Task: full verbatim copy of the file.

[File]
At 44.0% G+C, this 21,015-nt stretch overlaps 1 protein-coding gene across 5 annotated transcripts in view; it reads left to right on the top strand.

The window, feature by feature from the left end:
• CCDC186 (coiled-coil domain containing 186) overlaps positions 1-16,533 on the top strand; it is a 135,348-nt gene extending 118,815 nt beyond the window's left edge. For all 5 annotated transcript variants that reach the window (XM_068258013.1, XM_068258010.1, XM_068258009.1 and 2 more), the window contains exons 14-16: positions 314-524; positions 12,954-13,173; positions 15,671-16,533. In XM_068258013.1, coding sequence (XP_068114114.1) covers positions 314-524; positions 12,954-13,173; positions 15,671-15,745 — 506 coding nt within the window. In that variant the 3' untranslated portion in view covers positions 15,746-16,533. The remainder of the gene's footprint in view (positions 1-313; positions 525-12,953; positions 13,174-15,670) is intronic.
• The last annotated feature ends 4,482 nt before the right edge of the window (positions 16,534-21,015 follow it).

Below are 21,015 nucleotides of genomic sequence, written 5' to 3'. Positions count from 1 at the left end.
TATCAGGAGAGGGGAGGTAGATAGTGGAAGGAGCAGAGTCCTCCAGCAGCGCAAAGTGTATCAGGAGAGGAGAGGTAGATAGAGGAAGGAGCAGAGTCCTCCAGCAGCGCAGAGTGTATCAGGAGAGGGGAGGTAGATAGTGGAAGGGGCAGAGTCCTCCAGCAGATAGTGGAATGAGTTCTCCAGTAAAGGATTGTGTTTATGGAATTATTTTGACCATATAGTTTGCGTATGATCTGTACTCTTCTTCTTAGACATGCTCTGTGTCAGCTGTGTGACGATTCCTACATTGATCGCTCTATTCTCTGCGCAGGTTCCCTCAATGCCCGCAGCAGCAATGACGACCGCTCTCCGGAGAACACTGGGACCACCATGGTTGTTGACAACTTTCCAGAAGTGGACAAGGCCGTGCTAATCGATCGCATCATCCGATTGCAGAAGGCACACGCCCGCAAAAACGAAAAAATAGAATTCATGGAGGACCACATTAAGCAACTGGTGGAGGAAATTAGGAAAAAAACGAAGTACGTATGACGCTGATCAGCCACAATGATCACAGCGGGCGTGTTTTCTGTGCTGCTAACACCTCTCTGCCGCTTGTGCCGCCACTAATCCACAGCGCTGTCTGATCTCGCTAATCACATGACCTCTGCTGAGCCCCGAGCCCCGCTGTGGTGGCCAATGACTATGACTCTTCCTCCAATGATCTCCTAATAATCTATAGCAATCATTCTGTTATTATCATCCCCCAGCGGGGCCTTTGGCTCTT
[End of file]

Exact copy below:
At 44.0% G+C, this 21,015-nt stretch overlaps 1 protein-coding gene across 5 annotated transcripts in view; it reads left to right on the top strand.

The window, feature by feature from the left end:
• CCDC186 (coiled-coil domain containing 186) overlaps positions 1-16,533 on the top strand; it is a 135,348-nt gene extending 118,815 nt beyond the window's left edge. For all 5 annotated transcript variants that reach the window (XM_068258013.1, XM_068258010.1, XM_068258009.1 and 2 more), the window contains exons 14-16: positions 314-524; positions 12,954-13,173; positions 15,671-16,533. In XM_068258013.1, coding sequence (XP_068114114.1) covers positions 314-524; positions 12,954-13,173; positions 15,671-15,745 — 506 coding nt within the window. In that variant the 3' untranslated portion in view covers positions 15,746-16,533. The remainder of the gene's footprint in view (positions 1-313; positions 525-12,953; positions 13,174-15,670) is intronic.
• The last annotated feature ends 4,482 nt before the right edge of the window (positions 16,534-21,015 follow it).

Below are 21,015 nucleotides of genomic sequence, written 5' to 3'. Positions count from 1 at the left end.
TATCAGGAGAGGGGAGGTAGATAGTGGAAGGAGCAGAGTCCTCCAGCAGCGCAAAGTGTATCAGGAGAGGAGAGGTAGATAGAGGAAGGAGCAGAGTCCTCCAGCAGCGCAGAGTGTATCAGGAGAGGGGAGGTAGATAGTGGAAGGGGCAGAGTCCTCCAGCAGATAGTGGAATGAGTTCTCCAGTAAAGGATTGTGTTTATGGAATTATTTTGACCATATAGTTTGCGTATGATCTGTACTCTTCTTCTTAGACATGCTCTGTGTCAGCTGTGTGACGATTCCTACATTGATCGCTCTATTCTCTGCGCAGGTTCCCTCAATGCCCGCAGCAGCAATGACGACCGCTCTCCGGAGAACACTGGGACCACCATGGTTGTTGACAACTTTCCAGAAGTGGACAAGGCCGTGCTAATCGATCGCATCATCCGATTGCAGAAGGCACACGCCCGCAAAAACGAAAAAATAGAATTCATGGAGGACCACATTAAGCAACTGGTGGAGGAAATTAGGAAAAAAACGAAGTACGTATGACGCTGATCAGCCACAATGATCACAGCGGGCGTGTTTTCTGTGCTGCTAACACCTCTCTGCCGCTTGTGCCGCCACTAATCCACAGCGCTGTCTGATCTCGCTAATCACATGACCTCTGCTGAGCCCCGAGCCCCGCTGTGGTGGCCAATGACTATGACTCTTCCTCCAATGATCTCCTAATAATCTATAGCAATCATTCTGTTATTATCATCCCCCAGCGGGGCCTTTGGCTCTT